Another report criticizing Chicago’s police department was published only a few years later. The Illinois Crime Report, which looked at the criminal justice system around the state, devoted an entire chapter (Chapter VIII) to policing in Chicago. Written by August Vollmer, a leading criminologist and police reformer of the period, the chapter assessed the department from top to bottom and made comprehensive recommendations.
The methods for selecting, training, and assigning officers should be changed, he claimed. So should the very organizational structure of the the department. Communication among officers and record keeping within the department had to be improved. Chicago police should cooperate with other departments in the state., under the control of a state bureau of police.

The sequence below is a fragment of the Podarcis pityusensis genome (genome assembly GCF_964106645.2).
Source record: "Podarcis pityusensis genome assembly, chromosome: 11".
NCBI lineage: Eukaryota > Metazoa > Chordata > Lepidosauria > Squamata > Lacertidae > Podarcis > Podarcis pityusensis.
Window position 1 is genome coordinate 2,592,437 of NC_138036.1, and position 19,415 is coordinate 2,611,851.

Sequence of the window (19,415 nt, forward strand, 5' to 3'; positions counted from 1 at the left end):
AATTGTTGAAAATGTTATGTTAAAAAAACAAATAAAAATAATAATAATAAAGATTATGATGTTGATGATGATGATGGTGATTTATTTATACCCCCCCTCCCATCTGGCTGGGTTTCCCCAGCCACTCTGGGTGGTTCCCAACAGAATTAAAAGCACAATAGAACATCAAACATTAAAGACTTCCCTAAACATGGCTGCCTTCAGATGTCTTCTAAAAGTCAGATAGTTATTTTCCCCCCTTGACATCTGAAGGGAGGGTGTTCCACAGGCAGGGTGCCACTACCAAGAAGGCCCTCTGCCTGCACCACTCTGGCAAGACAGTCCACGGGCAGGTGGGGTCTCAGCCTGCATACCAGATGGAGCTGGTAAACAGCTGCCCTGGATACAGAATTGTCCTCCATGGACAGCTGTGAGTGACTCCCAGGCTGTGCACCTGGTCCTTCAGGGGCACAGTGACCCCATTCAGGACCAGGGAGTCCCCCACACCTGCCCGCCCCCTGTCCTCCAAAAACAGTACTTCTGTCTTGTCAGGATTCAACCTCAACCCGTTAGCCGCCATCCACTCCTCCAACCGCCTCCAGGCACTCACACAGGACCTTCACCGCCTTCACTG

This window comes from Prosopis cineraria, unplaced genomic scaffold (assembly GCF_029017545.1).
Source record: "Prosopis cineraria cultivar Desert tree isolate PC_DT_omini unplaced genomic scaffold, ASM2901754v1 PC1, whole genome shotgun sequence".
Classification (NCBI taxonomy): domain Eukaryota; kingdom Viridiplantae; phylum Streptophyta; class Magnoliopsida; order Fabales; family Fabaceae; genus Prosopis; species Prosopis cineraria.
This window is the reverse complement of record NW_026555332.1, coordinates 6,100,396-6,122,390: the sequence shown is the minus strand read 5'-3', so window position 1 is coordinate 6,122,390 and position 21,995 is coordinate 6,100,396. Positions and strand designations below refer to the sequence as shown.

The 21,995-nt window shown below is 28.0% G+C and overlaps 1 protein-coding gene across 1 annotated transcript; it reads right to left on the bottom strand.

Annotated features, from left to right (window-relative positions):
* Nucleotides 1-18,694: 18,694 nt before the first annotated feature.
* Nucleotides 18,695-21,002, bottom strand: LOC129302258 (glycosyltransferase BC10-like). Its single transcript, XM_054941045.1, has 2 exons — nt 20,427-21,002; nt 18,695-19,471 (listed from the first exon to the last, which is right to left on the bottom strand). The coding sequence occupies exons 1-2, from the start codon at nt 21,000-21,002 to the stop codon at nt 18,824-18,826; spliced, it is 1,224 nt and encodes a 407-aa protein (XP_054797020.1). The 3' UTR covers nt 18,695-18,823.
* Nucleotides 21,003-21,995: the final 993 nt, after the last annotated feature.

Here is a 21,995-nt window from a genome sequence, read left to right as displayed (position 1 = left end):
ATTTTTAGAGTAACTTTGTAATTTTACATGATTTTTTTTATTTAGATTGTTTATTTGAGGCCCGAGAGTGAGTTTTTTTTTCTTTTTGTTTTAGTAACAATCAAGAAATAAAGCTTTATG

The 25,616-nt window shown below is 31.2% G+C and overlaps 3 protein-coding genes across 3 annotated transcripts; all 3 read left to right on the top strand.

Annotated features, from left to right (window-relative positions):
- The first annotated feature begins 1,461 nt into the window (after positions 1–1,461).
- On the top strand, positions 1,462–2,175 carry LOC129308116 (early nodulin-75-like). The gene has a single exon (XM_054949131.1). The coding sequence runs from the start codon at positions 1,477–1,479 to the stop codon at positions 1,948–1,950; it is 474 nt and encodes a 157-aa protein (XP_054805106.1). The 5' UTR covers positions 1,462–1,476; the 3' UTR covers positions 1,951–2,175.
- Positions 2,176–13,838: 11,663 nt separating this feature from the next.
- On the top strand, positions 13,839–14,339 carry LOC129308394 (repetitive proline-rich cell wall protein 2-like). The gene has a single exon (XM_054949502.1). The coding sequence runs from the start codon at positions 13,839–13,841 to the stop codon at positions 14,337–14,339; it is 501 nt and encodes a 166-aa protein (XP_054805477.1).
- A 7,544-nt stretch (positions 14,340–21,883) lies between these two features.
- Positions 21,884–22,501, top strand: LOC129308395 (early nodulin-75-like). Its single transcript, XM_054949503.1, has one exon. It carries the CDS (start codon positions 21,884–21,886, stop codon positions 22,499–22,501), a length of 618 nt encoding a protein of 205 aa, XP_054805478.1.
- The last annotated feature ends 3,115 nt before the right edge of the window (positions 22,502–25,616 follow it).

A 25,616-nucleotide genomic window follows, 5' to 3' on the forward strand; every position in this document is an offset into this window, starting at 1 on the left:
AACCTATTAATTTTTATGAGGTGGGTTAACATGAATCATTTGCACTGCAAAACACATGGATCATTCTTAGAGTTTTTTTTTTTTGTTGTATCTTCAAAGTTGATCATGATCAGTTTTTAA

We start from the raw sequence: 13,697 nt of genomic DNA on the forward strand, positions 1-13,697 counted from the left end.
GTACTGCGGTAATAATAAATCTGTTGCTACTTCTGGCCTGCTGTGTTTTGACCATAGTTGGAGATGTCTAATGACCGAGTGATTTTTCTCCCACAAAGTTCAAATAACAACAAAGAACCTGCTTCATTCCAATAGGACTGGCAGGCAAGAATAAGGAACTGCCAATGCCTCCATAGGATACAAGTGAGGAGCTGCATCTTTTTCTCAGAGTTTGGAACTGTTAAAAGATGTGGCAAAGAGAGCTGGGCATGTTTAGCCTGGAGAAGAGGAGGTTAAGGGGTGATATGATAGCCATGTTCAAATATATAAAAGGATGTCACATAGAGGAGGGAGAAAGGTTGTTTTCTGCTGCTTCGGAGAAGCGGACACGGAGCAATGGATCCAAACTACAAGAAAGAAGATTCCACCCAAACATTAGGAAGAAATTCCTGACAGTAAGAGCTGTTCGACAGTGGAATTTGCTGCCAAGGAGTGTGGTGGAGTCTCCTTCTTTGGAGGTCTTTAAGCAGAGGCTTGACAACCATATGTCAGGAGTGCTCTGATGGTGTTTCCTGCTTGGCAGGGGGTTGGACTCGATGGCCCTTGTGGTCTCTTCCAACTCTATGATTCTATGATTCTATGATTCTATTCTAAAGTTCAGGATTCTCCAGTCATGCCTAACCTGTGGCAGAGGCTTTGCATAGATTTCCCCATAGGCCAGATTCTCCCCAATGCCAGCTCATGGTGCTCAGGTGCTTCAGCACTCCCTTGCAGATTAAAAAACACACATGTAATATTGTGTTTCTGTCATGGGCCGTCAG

And, like so many reformers before him, Vollmer recommended that politicians and criminals had to be kept from influencing police decisions.
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